Scientists from Bell Labs have doubled the distance record for high-bandwidth, long-distance transmission by sending 2.56 terabits (trillion bits) of information per second over a distance of 4000 kilometres (2500 miles). The previous transmission record was 1.60 terabits of information per second over 2000 kilometres (1250 miles).
A technical paper detailing the achievement was presented last Friday at the post-deadline session of the Optical Fiber Communications (OFC) conference in Anaheim, CA.
The ultra long-haul all-optical transmission record was achieved using a 64-channel dense wavelength division multiplexing (DWDM) system, where each channel carried information at 40 gigabits per second. The DWDM technique, invented at Bell Labs, makes it possible to send multiple streams of information down the same optical fibre.
The fibre optics spans used in the Bell Labs experiment were 100 kilometres (62.5 miles) in length, typical of terrestrial networks used by service providers today. The previous distance record for a 40 gigabits per second transmission experiment over 100-kilometer fibre spans was exactly half of the 4000 kilometres (2500 miles) distance record that the Bell Labs team achieved, and the team used 64 channels whereas the previous experiment had used 40 channels.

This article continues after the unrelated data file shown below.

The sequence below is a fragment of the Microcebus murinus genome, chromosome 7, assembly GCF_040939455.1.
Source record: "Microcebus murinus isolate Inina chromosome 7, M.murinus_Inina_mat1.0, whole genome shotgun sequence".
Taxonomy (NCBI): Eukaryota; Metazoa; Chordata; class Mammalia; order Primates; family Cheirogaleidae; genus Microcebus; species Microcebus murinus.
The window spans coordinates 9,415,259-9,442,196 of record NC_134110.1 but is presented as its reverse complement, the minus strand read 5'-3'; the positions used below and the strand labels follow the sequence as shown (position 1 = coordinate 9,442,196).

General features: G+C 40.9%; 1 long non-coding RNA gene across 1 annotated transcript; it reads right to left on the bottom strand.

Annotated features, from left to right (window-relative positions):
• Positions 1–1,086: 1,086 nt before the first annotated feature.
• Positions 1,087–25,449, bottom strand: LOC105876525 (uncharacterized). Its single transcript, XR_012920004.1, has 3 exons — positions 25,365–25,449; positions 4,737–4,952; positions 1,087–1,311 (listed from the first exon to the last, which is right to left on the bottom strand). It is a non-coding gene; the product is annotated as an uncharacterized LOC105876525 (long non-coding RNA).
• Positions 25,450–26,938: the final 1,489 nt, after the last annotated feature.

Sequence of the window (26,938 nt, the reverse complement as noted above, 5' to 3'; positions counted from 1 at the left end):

The transmission breakthrough was made possible using the differential phase shift keying (DPSK) method, a new coding scheme for high-capacity communications developed at Bell Labs. When coupled with other technologies – such as extended L-band amplifiers, Raman amplifiers, forward error correction and optimal dispersion compensation – DPSK allowed the research team to achieve error-free transmission over 4,000 kilometres (2500 miles) for all 64 channels, each of which had a signal of 40 gigabits per second.